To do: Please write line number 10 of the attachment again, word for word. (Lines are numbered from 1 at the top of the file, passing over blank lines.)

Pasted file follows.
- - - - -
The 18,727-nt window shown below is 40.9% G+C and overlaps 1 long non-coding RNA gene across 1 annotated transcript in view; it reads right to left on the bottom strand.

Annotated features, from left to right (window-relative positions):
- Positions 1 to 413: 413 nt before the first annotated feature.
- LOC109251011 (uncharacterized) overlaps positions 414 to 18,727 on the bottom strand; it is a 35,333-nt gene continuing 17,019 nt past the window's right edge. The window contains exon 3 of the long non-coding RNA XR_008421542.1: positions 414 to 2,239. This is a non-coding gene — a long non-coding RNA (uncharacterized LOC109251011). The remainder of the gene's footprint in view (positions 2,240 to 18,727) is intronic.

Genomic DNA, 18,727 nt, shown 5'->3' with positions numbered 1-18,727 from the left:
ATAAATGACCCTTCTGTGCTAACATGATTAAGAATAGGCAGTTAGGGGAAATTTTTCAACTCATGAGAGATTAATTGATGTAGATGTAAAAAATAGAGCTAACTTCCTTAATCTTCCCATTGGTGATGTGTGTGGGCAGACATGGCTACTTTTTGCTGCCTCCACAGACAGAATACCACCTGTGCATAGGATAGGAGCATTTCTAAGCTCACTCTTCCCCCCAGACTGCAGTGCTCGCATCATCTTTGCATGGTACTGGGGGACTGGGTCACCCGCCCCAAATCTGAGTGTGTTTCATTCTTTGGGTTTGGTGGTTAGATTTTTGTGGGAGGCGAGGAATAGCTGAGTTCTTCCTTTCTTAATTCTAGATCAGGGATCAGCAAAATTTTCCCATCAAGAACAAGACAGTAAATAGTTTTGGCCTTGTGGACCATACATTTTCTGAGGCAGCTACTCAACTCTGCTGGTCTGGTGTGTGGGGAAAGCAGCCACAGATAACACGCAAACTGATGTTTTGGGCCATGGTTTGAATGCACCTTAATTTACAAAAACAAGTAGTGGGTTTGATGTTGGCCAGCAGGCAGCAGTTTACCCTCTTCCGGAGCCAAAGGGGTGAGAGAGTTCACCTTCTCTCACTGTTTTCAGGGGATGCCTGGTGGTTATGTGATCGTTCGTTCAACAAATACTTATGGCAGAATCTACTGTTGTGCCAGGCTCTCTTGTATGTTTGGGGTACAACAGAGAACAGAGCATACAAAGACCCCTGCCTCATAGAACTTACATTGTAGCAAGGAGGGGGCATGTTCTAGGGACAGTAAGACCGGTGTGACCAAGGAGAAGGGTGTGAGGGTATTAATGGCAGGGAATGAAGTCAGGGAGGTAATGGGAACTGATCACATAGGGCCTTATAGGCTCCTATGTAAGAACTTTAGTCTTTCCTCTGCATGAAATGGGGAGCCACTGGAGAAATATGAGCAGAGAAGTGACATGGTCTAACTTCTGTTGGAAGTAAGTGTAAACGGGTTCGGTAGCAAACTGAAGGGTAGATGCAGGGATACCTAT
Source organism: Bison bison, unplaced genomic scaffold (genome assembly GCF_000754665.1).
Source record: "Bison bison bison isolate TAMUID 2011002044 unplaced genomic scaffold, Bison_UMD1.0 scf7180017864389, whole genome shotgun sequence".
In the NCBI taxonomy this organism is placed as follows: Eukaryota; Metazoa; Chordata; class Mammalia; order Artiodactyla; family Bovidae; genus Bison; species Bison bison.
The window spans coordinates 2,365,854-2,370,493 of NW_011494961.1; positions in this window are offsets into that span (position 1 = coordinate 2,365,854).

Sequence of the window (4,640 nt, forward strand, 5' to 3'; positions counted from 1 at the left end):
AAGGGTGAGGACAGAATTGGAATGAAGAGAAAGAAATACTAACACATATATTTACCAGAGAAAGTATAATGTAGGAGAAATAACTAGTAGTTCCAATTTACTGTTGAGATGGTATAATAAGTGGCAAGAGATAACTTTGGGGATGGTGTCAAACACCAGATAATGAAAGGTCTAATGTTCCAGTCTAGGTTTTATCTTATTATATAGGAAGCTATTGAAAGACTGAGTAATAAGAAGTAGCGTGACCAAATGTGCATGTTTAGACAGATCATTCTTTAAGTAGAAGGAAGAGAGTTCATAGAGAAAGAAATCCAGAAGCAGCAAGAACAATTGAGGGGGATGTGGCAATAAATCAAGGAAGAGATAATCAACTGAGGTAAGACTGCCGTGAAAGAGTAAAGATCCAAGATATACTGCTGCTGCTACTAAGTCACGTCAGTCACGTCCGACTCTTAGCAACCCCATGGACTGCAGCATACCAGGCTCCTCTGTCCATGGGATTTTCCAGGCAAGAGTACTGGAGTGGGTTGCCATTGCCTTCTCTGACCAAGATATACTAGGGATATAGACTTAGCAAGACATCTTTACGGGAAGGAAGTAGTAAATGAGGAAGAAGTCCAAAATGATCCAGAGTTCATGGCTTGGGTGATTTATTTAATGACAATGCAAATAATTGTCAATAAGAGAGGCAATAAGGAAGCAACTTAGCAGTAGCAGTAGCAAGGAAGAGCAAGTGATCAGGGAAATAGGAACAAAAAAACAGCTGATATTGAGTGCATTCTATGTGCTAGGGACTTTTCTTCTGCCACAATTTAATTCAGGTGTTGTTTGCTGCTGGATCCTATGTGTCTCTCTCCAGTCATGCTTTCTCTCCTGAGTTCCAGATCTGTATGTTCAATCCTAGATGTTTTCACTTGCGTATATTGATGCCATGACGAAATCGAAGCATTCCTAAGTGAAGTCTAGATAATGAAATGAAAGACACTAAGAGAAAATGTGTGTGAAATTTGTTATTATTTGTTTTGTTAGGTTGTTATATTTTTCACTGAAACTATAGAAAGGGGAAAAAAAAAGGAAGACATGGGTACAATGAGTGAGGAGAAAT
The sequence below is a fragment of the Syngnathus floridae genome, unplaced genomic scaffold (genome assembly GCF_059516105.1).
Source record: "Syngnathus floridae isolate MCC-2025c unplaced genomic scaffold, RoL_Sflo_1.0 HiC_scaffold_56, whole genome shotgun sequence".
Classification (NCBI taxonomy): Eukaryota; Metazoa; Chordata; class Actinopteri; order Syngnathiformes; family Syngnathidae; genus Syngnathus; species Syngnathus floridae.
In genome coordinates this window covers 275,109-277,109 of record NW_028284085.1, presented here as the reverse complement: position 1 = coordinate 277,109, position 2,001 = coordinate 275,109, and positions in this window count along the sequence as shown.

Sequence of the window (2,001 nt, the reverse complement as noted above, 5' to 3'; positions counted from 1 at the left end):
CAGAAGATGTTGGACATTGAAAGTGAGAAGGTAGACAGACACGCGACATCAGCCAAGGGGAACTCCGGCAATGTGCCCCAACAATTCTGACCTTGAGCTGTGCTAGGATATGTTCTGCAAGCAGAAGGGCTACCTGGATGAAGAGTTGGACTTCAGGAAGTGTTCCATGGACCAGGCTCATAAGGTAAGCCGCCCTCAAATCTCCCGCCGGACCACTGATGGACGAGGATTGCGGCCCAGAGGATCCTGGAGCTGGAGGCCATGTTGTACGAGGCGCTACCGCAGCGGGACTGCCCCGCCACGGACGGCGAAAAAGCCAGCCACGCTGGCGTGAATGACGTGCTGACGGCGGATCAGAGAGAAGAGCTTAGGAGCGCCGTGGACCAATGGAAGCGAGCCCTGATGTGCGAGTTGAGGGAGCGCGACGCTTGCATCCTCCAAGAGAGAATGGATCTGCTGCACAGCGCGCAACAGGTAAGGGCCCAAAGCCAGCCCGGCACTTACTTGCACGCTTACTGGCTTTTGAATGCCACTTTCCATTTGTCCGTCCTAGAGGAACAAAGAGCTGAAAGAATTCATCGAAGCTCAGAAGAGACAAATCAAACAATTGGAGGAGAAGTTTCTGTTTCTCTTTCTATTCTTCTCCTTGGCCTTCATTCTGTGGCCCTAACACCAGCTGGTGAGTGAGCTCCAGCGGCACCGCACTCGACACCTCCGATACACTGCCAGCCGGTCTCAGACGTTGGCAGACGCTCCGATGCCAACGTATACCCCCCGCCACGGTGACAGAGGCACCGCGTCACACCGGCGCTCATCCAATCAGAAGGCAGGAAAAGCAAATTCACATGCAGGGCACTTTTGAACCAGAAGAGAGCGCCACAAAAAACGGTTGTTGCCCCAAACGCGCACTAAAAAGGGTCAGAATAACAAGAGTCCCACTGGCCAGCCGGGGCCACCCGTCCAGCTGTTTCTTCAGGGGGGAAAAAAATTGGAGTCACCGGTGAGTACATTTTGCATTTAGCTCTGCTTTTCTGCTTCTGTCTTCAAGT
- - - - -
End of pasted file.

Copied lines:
The window spans coordinates 2,365,854-2,370,493 of NW_011494961.1; positions in this window are offsets into that span (position 1 = coordinate 2,365,854).